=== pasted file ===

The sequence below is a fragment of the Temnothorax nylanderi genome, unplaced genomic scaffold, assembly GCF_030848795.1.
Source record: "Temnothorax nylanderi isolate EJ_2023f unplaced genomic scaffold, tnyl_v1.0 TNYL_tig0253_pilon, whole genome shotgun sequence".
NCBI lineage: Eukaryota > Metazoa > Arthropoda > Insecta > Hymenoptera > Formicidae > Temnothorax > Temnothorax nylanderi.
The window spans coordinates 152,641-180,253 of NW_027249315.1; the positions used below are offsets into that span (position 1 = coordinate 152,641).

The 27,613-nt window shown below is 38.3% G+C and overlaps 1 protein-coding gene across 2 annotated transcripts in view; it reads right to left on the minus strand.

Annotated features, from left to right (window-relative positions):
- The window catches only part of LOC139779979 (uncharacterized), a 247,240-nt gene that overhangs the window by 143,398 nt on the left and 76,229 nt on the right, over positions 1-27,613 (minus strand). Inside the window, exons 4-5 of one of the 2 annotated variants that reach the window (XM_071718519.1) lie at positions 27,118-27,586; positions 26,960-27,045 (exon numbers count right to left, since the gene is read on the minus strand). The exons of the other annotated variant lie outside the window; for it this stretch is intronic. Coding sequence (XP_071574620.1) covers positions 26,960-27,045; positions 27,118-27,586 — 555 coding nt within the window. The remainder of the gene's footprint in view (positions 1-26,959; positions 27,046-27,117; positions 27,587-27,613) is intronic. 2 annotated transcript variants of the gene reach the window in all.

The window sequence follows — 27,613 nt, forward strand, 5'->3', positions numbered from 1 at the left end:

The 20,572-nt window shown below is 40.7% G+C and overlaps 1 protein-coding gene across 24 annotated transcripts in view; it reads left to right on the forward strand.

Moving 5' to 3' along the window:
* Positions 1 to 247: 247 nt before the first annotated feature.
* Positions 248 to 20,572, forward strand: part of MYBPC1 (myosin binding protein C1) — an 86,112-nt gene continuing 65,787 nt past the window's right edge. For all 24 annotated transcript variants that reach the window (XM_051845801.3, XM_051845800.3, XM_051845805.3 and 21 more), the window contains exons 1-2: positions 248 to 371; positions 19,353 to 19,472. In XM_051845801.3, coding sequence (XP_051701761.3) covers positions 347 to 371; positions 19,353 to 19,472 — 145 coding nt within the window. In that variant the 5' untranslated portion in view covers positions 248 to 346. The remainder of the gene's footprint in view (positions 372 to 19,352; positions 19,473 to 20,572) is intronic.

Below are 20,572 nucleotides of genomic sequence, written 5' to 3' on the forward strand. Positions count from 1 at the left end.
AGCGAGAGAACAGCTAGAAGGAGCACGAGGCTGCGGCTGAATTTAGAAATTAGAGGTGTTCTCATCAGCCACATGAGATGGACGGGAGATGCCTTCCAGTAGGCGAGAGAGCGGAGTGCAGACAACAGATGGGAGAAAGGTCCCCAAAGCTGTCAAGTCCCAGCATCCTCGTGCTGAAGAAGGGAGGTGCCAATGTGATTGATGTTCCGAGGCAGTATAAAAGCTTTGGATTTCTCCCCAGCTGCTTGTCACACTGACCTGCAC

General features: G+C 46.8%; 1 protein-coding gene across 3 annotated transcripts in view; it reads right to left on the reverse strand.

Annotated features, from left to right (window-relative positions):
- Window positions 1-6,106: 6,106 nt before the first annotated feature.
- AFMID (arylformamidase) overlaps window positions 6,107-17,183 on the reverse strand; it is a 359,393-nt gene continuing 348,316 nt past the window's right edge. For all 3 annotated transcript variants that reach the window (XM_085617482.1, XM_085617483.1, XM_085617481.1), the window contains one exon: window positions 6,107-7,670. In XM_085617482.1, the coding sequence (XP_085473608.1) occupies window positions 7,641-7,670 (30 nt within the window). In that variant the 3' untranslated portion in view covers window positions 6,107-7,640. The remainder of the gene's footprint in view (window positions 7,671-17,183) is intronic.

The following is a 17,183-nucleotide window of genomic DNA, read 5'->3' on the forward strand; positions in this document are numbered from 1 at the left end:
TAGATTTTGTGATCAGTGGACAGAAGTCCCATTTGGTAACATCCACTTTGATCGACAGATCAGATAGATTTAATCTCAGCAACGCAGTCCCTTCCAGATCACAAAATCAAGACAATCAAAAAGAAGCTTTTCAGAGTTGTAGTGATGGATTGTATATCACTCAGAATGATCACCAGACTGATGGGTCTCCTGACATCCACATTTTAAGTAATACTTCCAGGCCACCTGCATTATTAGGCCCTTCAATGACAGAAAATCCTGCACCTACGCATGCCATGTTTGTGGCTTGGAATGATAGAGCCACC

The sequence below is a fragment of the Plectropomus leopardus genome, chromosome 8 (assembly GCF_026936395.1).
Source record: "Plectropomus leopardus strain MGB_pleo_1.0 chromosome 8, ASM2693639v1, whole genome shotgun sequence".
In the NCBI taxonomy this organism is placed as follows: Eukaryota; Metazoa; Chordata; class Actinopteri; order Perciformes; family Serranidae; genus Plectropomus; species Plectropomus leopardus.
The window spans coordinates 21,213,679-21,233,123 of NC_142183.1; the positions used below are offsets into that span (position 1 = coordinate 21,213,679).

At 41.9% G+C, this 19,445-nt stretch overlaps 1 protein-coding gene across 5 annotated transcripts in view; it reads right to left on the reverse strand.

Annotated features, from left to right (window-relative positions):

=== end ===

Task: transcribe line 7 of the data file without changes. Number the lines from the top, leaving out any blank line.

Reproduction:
- The window catches only part of LOC139779979 (uncharacterized), a 247,240-nt gene that overhangs the window by 143,398 nt on the left and 76,229 nt on the right, over positions 1-27,613 (minus strand). Inside the window, exons 4-5 of one of the 2 annotated variants that reach the window (XM_071718519.1) lie at positions 27,118-27,586; positions 26,960-27,045 (exon numbers count right to left, since the gene is read on the minus strand). The exons of the other annotated variant lie outside the window; for it this stretch is intronic. Coding sequence (XP_071574620.1) covers positions 26,960-27,045; positions 27,118-27,586 — 555 coding nt within the window. The remainder of the gene's footprint in view (positions 1-26,959; positions 27,046-27,117; positions 27,587-27,613) is intronic. 2 annotated transcript variants of the gene reach the window in all.